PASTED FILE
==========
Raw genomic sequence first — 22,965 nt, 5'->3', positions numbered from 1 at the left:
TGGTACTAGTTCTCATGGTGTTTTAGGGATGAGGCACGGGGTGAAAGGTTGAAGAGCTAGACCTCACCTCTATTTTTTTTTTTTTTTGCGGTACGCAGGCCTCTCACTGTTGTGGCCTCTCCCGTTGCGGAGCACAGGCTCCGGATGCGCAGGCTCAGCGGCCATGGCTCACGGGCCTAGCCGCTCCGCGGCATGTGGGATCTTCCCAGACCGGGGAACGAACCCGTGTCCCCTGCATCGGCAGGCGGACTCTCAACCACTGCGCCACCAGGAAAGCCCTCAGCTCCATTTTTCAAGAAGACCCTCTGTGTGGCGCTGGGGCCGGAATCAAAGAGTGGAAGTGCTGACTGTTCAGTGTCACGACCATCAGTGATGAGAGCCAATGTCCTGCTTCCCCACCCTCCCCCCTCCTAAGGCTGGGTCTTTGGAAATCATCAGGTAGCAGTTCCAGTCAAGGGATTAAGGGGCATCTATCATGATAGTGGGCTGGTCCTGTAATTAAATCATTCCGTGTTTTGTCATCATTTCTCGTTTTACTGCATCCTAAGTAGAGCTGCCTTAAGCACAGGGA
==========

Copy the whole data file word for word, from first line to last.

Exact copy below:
Raw genomic sequence first — 22,965 nt, 5'->3', positions numbered from 1 at the left:
TGGTACTAGTTCTCATGGTGTTTTAGGGATGAGGCACGGGGTGAAAGGTTGAAGAGCTAGACCTCACCTCTATTTTTTTTTTTTTTTGCGGTACGCAGGCCTCTCACTGTTGTGGCCTCTCCCGTTGCGGAGCACAGGCTCCGGATGCGCAGGCTCAGCGGCCATGGCTCACGGGCCTAGCCGCTCCGCGGCATGTGGGATCTTCCCAGACCGGGGAACGAACCCGTGTCCCCTGCATCGGCAGGCGGACTCTCAACCACTGCGCCACCAGGAAAGCCCTCAGCTCCATTTTTCAAGAAGACCCTCTGTGTGGCGCTGGGGCCGGAATCAAAGAGTGGAAGTGCTGACTGTTCAGTGTCACGACCATCAGTGATGAGAGCCAATGTCCTGCTTCCCCACCCTCCCCCCTCCTAAGGCTGGGTCTTTGGAAATCATCAGGTAGCAGTTCCAGTCAAGGGATTAAGGGGCATCTATCATGATAGTGGGCTGGTCCTGTAATTAAATCATTCCGTGTTTTGTCATCATTTCTCGTTTTACTGCATCCTAAGTAGAGCTGCCTTAAGCACAGGGA